Prioritising consumers: Elevate On Premise success with effective channel strategies

In this complex, dynamic and weirdly wonderful sector we call the On Premise, a channel strategy needs to put the consumer first to have any chance of success – let’s not forget that. Charlie Mitchell, CGA by NIQ research and insight director, explores the value of conducting consumer research and engagement to inform strategy development.
Charlie Mitchell, CGA research & insight director

Spring has sprung in the northern hemisphere; the frost is melting, the days are lengthening, and there are signs of new life all around. Garden tools are being wiped down and the faint buzz of bumblebees is returning as daffodils awake from their slumber. Yes, nature is telling us to start afresh ahead of warmer days to come. 


And it is in this context of a ‘great re-set’ that I have been pondering recently about what an On Premise strategy would look like if we were to start again from scratch.  


The first thing to note is that this would likely be a horrifically difficult task. Depending on which country this hypothetical ground-breaking strategy would cover, the sector could be constrained by devilish complex and, frankly strange, licencing, distribution and sales laws (hello to our American friends and their three-tier system). There would also likely be some form of governmental legislation to consider, be that marketing or logistical, a route-to-market lined with a host of competitive and often cannibalising distributors for your products and thin, if not non-existent, sales data with which the strategy could be tailored. 


With that in mind, any sensible organisation would likely start from an internal standpoint and evaluate the assets for which the strategy would be developed. For any drinks brand, this would be centred around sales and marketing teams, the brand and the power of the brand in question, and of course, the product itself, the liquid that we, as naively enthusiastic brand owners treat as a unique proposition, that will delight drinkers and take over the sector, like no other before or after. 


Starting with sales and marketing, we would likely assess our sales force capacity to understand how to best sell our product. For many, this would result in a geographical or channel-led strategy. Our field sales teams would be distributed across the country, with specialist sales teams for specialist outlet types. With even the most basic data, we would be able to assign teams according to where the greatest opportunity is and, applying some basic targeting, could also incorporate brand-relevant parameters; for example, if our product is a luxury one, then we would likely upweight the level of field sales for high-end bars if there are more of those in the third biggest city in the country than the capital then we would upweight the salesforce there. Almost immediately, the task becomes less daunting.  


Brand and marketing also have a role to play within this, supporting those field sales teams with messaging around our products and persuading distributors to work out the logistics of our perfect outlets stocking our perfect product. We would also use marketing to target specific occasions on which our drink best fits and specific consumers with whom best resonates.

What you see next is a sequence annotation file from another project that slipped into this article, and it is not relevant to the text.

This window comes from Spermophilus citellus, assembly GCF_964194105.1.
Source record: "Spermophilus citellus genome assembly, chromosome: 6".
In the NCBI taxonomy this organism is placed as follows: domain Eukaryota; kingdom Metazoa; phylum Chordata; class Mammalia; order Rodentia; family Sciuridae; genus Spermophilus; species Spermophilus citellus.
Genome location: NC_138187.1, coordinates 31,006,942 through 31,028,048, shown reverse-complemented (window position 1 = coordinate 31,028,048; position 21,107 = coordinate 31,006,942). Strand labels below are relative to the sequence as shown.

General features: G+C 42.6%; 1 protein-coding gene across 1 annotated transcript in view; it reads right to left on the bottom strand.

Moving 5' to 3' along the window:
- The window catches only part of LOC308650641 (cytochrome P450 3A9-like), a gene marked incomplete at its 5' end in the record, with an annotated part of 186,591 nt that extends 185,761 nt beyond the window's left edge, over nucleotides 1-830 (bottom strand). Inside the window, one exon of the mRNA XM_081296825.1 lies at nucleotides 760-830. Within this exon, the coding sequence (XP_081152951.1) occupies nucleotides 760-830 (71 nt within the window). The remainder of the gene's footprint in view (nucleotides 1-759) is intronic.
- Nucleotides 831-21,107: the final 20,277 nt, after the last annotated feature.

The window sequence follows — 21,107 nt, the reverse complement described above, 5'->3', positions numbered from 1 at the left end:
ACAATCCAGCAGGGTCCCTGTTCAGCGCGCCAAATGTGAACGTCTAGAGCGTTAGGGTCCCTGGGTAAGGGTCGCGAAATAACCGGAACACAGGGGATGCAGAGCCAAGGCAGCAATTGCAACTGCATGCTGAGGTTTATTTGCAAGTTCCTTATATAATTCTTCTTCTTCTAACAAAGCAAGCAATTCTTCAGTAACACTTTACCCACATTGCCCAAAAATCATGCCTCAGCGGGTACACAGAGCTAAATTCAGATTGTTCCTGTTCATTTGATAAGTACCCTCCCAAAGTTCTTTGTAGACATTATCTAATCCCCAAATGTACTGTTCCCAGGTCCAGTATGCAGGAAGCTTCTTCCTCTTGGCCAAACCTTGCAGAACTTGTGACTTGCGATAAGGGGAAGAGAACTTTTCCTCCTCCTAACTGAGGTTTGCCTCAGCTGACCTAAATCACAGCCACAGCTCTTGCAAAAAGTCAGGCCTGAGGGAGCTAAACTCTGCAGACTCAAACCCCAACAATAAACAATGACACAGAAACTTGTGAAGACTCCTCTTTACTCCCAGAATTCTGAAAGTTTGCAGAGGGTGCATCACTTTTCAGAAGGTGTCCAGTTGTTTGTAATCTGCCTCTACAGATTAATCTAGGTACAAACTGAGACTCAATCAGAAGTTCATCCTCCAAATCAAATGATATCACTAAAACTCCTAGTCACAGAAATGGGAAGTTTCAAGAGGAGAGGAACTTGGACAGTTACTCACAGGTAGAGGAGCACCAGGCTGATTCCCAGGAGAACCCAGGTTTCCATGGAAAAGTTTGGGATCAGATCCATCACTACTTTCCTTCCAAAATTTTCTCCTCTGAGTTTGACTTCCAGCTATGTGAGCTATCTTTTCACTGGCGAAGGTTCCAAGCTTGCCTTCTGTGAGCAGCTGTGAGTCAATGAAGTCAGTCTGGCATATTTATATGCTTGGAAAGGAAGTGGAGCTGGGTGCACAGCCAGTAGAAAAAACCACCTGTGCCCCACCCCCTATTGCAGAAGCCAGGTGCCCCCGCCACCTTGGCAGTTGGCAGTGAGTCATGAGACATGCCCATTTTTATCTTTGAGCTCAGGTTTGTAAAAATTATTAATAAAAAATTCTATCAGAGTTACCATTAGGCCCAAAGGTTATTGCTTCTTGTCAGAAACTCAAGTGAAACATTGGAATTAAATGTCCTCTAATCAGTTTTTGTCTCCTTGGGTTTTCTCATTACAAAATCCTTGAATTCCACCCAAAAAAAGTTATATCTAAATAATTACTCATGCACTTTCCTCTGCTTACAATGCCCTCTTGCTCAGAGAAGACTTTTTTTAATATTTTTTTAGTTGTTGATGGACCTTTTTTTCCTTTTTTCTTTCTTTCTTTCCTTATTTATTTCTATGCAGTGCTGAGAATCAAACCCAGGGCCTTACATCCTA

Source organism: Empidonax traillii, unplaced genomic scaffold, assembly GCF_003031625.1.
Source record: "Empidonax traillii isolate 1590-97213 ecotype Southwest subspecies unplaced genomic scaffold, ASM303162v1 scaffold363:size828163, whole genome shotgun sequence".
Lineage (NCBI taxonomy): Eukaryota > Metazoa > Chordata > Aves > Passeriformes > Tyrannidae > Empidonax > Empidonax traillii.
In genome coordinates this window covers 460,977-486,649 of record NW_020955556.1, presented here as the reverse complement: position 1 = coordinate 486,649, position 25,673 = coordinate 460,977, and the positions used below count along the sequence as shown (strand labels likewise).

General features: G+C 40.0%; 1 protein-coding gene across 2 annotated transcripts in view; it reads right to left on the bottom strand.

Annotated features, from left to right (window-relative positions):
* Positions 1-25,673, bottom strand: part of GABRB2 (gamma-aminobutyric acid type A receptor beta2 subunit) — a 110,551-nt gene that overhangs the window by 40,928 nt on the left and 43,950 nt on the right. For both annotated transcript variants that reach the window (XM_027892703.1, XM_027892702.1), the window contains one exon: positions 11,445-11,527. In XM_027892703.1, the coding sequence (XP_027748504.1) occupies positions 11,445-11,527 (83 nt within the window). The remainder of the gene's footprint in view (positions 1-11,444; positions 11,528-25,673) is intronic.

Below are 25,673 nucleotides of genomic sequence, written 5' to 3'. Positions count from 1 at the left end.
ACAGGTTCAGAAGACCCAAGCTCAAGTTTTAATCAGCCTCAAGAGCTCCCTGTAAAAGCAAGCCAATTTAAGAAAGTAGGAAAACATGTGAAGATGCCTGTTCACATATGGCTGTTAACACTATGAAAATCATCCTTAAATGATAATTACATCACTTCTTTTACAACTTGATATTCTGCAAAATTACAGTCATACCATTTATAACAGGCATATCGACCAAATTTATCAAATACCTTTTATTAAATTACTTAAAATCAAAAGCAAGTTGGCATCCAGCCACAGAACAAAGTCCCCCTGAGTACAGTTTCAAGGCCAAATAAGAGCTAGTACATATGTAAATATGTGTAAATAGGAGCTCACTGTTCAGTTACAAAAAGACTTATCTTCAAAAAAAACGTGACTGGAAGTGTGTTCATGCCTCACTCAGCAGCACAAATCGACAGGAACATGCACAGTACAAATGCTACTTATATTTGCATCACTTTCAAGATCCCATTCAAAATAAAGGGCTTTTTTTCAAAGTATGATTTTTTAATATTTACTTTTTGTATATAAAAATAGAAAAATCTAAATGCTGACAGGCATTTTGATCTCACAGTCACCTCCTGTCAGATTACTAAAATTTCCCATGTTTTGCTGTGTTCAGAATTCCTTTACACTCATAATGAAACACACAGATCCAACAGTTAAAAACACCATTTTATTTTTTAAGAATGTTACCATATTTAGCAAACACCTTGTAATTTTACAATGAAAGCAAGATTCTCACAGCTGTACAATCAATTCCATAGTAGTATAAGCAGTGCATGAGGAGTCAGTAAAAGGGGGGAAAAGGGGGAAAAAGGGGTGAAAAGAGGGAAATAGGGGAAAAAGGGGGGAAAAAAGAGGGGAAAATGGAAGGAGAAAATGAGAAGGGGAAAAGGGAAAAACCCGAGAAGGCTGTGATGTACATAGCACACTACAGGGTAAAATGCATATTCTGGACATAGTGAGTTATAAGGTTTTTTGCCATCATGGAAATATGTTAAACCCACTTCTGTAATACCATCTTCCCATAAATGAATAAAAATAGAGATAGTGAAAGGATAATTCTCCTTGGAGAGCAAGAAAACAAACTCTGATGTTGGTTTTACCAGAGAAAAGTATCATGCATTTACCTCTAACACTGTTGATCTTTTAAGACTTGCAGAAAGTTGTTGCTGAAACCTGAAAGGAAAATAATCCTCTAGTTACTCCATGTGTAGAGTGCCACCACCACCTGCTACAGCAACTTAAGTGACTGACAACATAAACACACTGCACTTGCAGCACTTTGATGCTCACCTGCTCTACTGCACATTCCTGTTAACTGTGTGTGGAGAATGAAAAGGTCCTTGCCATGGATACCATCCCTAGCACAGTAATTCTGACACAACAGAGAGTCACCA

Bring all of that together and we have the On Premise Channel Strategy 101. By and large, this is where most On Premise suppliers land. A simple strategy which is easy(ish) is to deliver and consider all logistical, operational and marketing needs to win in the channel. 


Except, the channel isn’t simple. And neither should channel strategies be. 


The near-unquantifiable (note: not impossible) factor that should take centre stage of any On Premise strategy is, of course, the consumer – the person who purchases and decides what, how and where to drink and, crucially, why. By nature, and given the inherent complexity of human beings when having a drink, this makes things complicated. 


What is (slightly) less complex is mapping the needs and demands of these consumers and associating them with the attributes of our products. A strong brand purpose and proposition is crucial here, as is undertaking research with consumers to uncover these needs. 


The fundamentals of understanding where, when and on which occasions the need-states of consumers occur should set the foundations of how, when and where to position products, allowing us to translate this consumer-led concept into one which can logistically be achieved. 


In less theoretical terms, this means getting out and speaking with consumers. It means assessing the drivers of drinks choices and it means hours of consideration and planning for how our liquid, serve-strategy, flavour profile and promotion of our proposition meets these needs. 


Of course, there should be a perfect core target of the right consumer, on the right occasion, in the right outlet and the strategy should be easy to implement and service from a distribution and field sales perspective. But if the consumer is not at the heart of any On Premise strategy, then, just like any Great British spring day, sunshine will soon be washed out by showers. 


To learn more about CGA’s REACH survey and other sources of consumer insights for operators and suppliers, click here.  If you would like to discuss how REACH insights across global markets can support your global strategies, or to learn more about CGA by NIQ’s other sources of consumer insights, please contact Charlie Mitchell here. 


Originally published in Global Drinks Intel Magazine


Recent posts:

Share post


Subscribe to our newsletter

Access the latest On Premise news and reports by signing up below.